Work continues on the Bishop Baraga Chapel in Marquette, and the custom stained glass windows were installed Wednesday.
The Chapel will house the remains of the Catholic Diocese of Marquette’s first bishop, Frederic Baraga.
The windows were designed from the examples of existing stained glass throughout the Cathedral. The stained glass windows showcase symbolic images from Bishop Baraga’s lifetime.
“The west facing window is going to be where the sarcophagus is going to go, and it has around the outside, it has the coats of arms from the eight diocese and arch diocese which Bishop Baraga ministered during his lifetime. It has his coat of arms at the top of it,” Diocese of Marquette’s Development Director Terri Gadzinski said. “The east facing will have a lifesize image of Bishop Baraga providing a blessing.”
A description of the windows from the Diocese of Marquette:
This window, directly behind the sarcophagus, contains the eight Coats of Arms of the dioceses and archdiocese that Bishop Baraga was associated with during his lifetime. Bishop Baraga’s Coat of Arms is depicted at the top of the arch.
The image in the upper medallion depicts Bishop Baraga baptizing Chief Edward Assinins, the first convert during his L’Anse Catholic Indian Mission in 1844. In the background, a longhouse, the traditional dwelling of the Ojibway, is pictured. Also pictured is a church, which the Bishop helped build during his mission.
The small, center medallion, illustrates snowshoes as Bishop Baraga was known to wear them to travel great distances, in adverse conditions, to carry out his missions.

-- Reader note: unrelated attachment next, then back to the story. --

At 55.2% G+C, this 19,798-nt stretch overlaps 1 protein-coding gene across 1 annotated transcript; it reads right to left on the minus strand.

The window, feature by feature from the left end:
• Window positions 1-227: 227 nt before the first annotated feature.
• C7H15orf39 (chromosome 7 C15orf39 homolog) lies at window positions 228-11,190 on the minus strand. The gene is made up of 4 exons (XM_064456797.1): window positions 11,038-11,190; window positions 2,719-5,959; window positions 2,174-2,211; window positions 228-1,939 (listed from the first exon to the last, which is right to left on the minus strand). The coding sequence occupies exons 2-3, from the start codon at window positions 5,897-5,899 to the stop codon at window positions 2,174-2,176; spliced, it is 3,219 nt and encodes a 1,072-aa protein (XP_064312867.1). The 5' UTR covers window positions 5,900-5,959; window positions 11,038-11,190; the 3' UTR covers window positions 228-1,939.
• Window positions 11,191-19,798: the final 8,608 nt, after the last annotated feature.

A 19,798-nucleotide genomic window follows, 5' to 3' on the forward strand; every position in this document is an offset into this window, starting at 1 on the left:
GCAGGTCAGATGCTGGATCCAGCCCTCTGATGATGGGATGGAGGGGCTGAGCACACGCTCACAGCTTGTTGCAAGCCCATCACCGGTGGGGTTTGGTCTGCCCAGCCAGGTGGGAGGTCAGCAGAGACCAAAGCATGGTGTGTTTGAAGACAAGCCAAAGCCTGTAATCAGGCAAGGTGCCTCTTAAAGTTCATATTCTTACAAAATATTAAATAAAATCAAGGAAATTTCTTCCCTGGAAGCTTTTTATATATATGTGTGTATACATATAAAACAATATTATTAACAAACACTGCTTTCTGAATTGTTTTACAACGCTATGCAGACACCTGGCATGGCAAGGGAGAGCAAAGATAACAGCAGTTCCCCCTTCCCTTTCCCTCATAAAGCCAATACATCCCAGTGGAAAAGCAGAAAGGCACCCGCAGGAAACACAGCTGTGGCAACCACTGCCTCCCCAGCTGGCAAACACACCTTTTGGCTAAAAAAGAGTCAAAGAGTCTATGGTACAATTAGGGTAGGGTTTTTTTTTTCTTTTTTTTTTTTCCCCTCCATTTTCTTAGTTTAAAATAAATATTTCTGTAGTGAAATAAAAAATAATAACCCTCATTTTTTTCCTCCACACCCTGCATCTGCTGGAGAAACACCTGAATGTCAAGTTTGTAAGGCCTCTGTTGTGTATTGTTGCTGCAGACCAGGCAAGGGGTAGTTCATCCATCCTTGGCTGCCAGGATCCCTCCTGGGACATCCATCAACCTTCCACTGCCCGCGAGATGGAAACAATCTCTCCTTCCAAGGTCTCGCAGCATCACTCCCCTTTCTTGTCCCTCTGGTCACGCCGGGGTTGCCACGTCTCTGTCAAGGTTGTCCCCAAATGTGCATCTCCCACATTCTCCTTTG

The lower medallion illustrates Reverend Honoratus Bourion aiding the Bishop in his return to Marquette. While attending the Council of Baltimore, the Bishop suffered a stroke. Reverend Bourion assisted him to the train so the Bishop could pass on with his flock in Marquette. St. Peter Cathedral is also pictured in the background.
The image in the top medallion has a dual meaning; representing both the Bishop’s journey to America from Slovenia, as well as his journey across Lake Superior to the Cross River.
The center medallion depicts the earth with Slovenia and the Great Lakes region highlighted to illustrate the Bishop’s native home and where he ministered to the native people in Marquette.
The large image of Bishop Baraga shows him blessing with his right hand. In his left hand is the Ikkitowini Masinaigan, the Ojibway dictionary he had written, hence the inclusion of the quill. He is standing on a snow-covered field along the forest edge to represent his affinity for the land.
The Chapel is being built as an addition to St. Peter’s Cathedral. The campaign to raise $500,000 for the cathedral has just $32,000.
To make a donation, contact Gadzinski at (906) 227-9108 or firstname.lastname@example.org.